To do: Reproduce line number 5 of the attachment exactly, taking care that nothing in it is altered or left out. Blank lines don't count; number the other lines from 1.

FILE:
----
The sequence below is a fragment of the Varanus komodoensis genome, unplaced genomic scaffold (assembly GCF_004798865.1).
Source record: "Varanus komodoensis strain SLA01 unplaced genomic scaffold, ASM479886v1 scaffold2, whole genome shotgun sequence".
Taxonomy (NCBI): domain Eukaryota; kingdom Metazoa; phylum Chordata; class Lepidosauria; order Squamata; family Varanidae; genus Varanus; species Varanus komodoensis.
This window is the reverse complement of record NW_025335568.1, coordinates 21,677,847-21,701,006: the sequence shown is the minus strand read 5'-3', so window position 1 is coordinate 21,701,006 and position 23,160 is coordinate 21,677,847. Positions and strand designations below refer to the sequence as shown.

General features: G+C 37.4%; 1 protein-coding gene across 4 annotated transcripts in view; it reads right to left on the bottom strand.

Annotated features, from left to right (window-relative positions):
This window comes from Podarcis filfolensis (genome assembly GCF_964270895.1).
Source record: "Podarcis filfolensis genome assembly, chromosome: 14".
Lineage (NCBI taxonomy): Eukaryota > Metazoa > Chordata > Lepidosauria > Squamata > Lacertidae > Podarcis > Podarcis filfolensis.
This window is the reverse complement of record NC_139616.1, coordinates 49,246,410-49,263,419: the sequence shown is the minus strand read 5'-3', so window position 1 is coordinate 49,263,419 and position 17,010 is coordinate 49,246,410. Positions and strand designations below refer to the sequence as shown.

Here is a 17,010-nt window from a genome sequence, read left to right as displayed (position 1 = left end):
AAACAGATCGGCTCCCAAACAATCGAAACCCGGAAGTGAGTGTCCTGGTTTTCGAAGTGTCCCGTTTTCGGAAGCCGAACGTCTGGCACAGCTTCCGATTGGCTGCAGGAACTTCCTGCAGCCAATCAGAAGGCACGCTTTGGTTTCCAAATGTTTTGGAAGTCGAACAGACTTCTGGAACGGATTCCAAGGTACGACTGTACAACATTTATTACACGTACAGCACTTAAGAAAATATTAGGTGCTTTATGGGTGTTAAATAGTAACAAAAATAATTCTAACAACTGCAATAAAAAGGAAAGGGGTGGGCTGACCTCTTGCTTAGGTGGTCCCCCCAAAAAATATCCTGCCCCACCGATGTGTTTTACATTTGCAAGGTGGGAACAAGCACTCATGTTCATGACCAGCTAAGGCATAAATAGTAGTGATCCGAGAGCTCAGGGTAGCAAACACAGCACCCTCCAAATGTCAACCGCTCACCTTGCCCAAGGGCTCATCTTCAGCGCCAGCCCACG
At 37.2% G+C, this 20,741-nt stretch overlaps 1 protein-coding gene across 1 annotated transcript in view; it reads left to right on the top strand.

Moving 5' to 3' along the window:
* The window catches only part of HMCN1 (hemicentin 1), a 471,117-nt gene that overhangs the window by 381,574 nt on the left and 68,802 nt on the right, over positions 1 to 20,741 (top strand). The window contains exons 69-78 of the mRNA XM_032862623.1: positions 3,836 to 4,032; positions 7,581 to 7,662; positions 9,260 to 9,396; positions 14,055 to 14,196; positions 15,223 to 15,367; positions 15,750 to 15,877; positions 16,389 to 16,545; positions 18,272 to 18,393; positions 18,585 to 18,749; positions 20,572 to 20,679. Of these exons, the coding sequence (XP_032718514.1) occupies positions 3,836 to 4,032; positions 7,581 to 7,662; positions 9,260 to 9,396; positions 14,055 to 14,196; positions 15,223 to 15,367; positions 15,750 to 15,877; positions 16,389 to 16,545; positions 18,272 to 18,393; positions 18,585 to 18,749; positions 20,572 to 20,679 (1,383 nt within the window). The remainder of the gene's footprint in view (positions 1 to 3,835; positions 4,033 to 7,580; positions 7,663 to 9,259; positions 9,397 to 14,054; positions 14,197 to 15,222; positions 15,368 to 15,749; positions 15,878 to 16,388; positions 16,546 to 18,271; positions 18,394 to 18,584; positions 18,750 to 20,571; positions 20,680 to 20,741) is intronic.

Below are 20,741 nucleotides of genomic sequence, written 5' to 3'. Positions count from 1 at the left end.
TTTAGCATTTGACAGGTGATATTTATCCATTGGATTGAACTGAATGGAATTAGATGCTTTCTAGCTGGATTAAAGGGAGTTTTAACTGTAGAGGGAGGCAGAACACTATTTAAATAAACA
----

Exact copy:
General features: G+C 37.4%; 1 protein-coding gene across 4 annotated transcripts in view; it reads right to left on the bottom strand.